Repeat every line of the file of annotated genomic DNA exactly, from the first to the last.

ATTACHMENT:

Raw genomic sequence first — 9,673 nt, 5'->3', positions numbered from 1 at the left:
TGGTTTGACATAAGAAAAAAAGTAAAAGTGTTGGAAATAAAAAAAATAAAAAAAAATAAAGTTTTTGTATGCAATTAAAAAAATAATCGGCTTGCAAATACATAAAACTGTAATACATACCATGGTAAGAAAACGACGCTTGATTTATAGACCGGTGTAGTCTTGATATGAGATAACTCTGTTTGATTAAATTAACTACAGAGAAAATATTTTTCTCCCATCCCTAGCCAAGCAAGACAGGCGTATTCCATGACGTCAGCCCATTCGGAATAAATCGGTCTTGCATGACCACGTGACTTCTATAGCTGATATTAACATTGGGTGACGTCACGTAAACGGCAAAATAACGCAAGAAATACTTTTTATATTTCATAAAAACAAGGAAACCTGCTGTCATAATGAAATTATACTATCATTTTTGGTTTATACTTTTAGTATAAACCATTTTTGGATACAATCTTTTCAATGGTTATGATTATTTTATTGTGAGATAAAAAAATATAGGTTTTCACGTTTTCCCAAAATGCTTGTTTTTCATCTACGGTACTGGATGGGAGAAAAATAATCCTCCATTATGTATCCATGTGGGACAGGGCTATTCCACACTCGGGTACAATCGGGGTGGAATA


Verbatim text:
Raw genomic sequence first — 9,673 nt, 5'->3', positions numbered from 1 at the left:
TGGTTTGACATAAGAAAAAAAGTAAAAGTGTTGGAAATAAAAAAAATAAAAAAAAATAAAGTTTTTGTATGCAATTAAAAAAATAATCGGCTTGCAAATACATAAAACTGTAATACATACCATGGTAAGAAAACGACGCTTGATTTATAGACCGGTGTAGTCTTGATATGAGATAACTCTGTTTGATTAAATTAACTACAGAGAAAATATTTTTCTCCCATCCCTAGCCAAGCAAGACAGGCGTATTCCATGACGTCAGCCCATTCGGAATAAATCGGTCTTGCATGACCACGTGACTTCTATAGCTGATATTAACATTGGGTGACGTCACGTAAACGGCAAAATAACGCAAGAAATACTTTTTATATTTCATAAAAACAAGGAAACCTGCTGTCATAATGAAATTATACTATCATTTTTGGTTTATACTTTTAGTATAAACCATTTTTGGATACAATCTTTTCAATGGTTATGATTATTTTATTGTGAGATAAAAAAATATAGGTTTTCACGTTTTCCCAAAATGCTTGTTTTTCATCTACGGTACTGGATGGGAGAAAAATAATCCTCCATTATGTATCCATGTGGGACAGGGCTATTCCACACTCGGGTACAATCGGGGTGGAATA